(19 markets no UK) 45% 55% 35% 65% To get to market as quickly as possible to keep an edge on competition, even if this means having an imperfect productor service and improving it along the way To wait to perfect and test the innovation before launch, in orderto make sure thecustomer is completely satisfied from the start 2016 2018 2016 2018 -10 +10 57

At the same time, Turkey continues to favor a more cautious approach to innovation. Q24.Now we are going to present different views on the ideal innovation process. For each you will be shown two options. We would like you to pick the one you feel is the truest or the most relevant in driving successful innovation. Sometimes you may feel your opinion sits in the middle, but please try to select the one which you believe is the most critical. [Top 3 Box 8 - 10] Base business executives in Turkey 2016: 100, business executives in Turkey 2018: 80 When innovating, it is best...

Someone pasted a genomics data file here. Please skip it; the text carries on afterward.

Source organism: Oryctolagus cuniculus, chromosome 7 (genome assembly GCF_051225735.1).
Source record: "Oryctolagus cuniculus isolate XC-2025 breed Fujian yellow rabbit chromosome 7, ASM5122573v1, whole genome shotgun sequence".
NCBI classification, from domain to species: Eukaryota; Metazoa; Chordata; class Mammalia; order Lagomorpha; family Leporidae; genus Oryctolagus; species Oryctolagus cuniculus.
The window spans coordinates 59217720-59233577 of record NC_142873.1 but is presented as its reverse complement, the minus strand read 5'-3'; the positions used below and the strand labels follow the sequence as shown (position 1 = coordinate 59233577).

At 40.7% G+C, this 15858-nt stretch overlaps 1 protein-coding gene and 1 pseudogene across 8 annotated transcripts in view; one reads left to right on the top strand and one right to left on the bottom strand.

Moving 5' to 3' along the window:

(19 markets no UK) 32% 68% 22% 78% To get to market as quickly as possible to keep an edge on competition, even if this means having an imperfect productor service and improving it along the way To wait to perfect and test the innovation before launch, in orderto make sure thecustomer is completely satisfied from the start 2016 2018 2016 2018 -10 58 +10

Edelman Intelligence / general electric Hype vs. Reality of Impact 59 Executive Summary • Hype around certain technologies does notalways equate to transformative impact. In fact, global executives believe that many under-hyped technologies will have a transformative impact, including energy grids (74% say it will bring transformative change to their country), virtual healthcare (68%) and smart cities (71%).